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Tidbits, Seasonal Marketing, Rain Days Update 11/19/23


Last Thursday, JPMorgan’s head of energy strategy, Christyan Malek, warned that the $16 decline in crude oil prices the past 4 weeks was driven by Commodity Trading Advisors (CTAs) shorting crude oil. Malek said the oil market discounted the chances of deeper production cuts during OPEC+’s Nov 26 meeting, which he thought are needed to get ahead of demand weakness in early 2024. The market must have listened to him as December crude futures were up $2.99 Friday.


Yesterday, the Financial Times (FT) reported OPEC+ is weighing further reductions in response to falling prices and rising anger over the Israel-Hamas war.


There is decidedly less rain in the forecast for the dry areas of Brazil this morning than there was Friday afternoon. It will rain this week, but the total predicted rainfall is about 35% less than 36 hours ago. Rondonópolis, in the heart of Brazil’s corn and soybean country, has not had any measurable rain since a trace on November 9th.


Seasonal Marketing

Roger has very painfully developed, over the decades, progressively more respect for seasonal price trends. Almost every year, one can say, “I know the seasonal trend turns down this week, but this year is different!” Yes, every year is different, but 9 out 10 years, the price action is the same.  


Several months ago, Eugene recommended we change our seasonal price charts from 30 and 50 year history to a shorter price history because the markets have changed so much since 2000.


Twenty years ago, China was the major competitor for US corn exports, Brazil was a net corn importer, Ukraine and Russia had just become minor net exporters of wheat after the Soviet Union collapsed in 1991. The Soviet Union was a huge importer of wheat and corn.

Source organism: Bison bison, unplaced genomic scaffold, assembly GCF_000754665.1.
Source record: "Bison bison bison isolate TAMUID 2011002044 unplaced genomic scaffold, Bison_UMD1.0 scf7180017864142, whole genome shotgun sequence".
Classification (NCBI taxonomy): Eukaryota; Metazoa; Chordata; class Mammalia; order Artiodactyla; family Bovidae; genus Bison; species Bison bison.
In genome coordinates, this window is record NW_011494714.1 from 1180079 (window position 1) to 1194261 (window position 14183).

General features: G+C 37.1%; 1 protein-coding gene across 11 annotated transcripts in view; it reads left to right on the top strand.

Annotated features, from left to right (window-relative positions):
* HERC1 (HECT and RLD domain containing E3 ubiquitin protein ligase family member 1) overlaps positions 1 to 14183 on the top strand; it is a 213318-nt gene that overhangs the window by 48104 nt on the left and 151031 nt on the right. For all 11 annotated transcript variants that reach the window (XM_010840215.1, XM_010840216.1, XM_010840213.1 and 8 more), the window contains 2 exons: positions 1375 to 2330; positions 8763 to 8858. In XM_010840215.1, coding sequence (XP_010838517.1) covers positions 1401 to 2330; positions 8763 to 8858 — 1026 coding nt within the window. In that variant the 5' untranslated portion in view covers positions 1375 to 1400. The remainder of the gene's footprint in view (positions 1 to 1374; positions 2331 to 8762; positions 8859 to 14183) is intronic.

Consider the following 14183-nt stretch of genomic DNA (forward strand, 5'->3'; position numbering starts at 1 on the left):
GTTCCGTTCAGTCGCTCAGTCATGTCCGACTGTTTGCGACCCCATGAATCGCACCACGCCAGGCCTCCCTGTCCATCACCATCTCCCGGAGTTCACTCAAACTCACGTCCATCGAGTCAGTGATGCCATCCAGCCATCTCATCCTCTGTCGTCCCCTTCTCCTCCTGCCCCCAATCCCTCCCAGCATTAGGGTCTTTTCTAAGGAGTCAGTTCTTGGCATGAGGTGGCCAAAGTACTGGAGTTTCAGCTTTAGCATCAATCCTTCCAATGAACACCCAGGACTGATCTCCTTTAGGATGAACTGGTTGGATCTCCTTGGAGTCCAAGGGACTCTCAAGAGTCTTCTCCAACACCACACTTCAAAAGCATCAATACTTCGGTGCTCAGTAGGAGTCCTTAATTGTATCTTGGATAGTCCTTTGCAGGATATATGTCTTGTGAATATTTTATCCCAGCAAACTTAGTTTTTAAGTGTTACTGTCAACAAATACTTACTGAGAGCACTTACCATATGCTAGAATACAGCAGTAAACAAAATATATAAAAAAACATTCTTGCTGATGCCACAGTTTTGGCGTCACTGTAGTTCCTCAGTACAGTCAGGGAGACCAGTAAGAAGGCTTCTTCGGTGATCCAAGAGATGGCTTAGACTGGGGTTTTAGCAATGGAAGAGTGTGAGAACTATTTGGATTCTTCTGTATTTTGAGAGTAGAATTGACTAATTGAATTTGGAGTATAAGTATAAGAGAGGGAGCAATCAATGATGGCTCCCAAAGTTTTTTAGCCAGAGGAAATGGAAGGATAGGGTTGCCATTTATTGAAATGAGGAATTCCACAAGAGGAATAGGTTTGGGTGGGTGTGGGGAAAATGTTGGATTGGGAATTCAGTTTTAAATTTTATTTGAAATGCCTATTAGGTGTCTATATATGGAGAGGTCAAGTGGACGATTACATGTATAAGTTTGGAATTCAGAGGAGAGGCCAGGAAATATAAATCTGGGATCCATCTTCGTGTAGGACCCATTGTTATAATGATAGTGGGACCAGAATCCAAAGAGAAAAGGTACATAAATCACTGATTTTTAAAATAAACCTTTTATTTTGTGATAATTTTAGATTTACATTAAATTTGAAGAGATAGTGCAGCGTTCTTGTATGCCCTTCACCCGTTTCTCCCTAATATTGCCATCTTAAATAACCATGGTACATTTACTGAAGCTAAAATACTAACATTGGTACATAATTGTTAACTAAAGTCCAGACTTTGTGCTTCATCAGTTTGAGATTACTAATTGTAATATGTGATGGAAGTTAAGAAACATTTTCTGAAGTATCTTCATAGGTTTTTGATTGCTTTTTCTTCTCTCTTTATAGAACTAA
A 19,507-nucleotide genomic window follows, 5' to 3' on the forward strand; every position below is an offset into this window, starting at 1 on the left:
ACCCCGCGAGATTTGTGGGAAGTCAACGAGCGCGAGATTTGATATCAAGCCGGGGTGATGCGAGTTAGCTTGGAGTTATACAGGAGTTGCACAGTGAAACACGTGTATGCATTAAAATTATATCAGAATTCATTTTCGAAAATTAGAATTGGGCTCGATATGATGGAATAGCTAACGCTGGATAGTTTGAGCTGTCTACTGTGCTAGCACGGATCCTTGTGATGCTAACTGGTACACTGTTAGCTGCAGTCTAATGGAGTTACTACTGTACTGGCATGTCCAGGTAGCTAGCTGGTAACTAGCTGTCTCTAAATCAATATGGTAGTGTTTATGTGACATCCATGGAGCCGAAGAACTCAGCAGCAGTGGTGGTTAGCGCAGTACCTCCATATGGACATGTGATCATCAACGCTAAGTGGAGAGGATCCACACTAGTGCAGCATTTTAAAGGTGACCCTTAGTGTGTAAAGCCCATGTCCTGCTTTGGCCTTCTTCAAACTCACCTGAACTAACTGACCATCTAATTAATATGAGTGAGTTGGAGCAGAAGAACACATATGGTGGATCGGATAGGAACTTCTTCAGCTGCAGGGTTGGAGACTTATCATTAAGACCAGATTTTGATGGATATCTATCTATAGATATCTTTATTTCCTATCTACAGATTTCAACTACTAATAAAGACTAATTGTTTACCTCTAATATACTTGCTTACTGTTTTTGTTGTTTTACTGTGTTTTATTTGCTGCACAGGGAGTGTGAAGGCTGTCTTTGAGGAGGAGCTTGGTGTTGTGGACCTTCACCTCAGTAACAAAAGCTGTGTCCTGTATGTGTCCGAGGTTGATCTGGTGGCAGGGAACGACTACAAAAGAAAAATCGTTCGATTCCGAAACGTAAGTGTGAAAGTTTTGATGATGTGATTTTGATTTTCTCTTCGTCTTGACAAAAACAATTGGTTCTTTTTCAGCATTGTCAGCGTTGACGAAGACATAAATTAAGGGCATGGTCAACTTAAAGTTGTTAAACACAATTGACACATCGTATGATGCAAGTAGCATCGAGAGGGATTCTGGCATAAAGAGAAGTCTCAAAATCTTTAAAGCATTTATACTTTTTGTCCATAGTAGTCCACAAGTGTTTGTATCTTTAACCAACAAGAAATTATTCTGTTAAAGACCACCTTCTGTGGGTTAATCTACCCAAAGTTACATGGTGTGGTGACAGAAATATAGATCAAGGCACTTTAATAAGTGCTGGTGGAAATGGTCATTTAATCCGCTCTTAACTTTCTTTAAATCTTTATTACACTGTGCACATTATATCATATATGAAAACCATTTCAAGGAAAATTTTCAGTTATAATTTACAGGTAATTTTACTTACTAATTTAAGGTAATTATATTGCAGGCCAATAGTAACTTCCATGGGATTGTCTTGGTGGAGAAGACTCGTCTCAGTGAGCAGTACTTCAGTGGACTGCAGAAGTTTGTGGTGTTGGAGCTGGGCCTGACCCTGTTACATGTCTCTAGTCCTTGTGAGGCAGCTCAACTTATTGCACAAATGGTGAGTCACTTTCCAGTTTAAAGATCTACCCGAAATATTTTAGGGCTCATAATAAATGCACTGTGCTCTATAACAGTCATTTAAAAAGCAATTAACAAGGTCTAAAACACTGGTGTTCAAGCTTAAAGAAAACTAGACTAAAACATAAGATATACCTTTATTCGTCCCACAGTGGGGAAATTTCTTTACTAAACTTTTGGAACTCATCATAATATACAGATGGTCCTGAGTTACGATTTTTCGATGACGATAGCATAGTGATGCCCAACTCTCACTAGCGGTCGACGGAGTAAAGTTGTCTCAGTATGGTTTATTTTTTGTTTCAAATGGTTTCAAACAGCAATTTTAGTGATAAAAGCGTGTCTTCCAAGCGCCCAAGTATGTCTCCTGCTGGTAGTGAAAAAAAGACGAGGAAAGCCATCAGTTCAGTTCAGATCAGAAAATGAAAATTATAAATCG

Now, China, Mexico and the EU rotate from year to year as the world's leading corn importer. Brazil and the USA compete to be the world's leading corn exporter. Russia is the world's leading wheat exporter, with Ukraine the #5 wheat exporter and #4 corn exporter.


Now, to the bigger “making money” picture. You have the marketing tools to lock-in the futures price on a very high percentage of your corn, wheat, and bean production any time you want to do so.


We plan to tell you to do just that when the seasonal trend shows that it should be done if the price is profitable. If the price is not profitable, do not price anything at a loss. Why?


It is an established fact that, in a supply and demand market, the average cost of production equals the average price received in the long run.


That means the price will not stay below the cost of production nor will the price stay above the cost of production. We will not be selling below the cost of production unless government policy makes it clear prices will be below the cost of production for several years, like it did in 1986.     


You also have put options available to capture the added profit if the prices go higher after you sell a percentage of your crop.


To know when we will be recommending you should price your old and new crop production in the coming year, go to:


On the left, you can see the words:

  • “How It Works”

  • “Seasonality”

  • “Select a Commodity” in the black background

  • “Futures”

  • “S&P500E Mini” in the green background


In that box with “S&P500E Mini,” click on the down arrow in the same window to the right.


Select "Grains," then to the right, "Soybeans".


Move your cursor horizontally to the far-right box with "Calculate" and click on it.


At the bottom of the new page, click on each of the four boxes:

  • Year to date

  • 5 Year Average

  • 10 Year Average

  • 15 Year Average


One by one, click on each of the same 4 links to put the 4 price action lines back on the chart.


You can see how the soybean market has changed in the past 15 years.


Move your cursor onto the graph and it will show you the % price change for each seasonal trend line for any given date through the calendar year.


Select all the commodities you grow and get familiar with the indicated pricing periods.


For you folks who are looking to trade futures for profit, these charts are worth more to you for trading futures than for pricing your crop production and they are very valuable for pricing your annual production.


Roger has been doing this marketing stuff longer than most of you have been alive. This is your great opportunity to financially benefit from his 44 years of experience which would have been much more profitable for all if Roger never said, “Yes, I know the seasonal trend turned down, but this year is different.”


Now, make sure you are mentally and emotionally prepared to not make that mistake. Look at the charts and mark your calendar.


Audio Version


Rain Days Update

The 6 to 10 day forecast updated every day at:

Explanation of Rain Days


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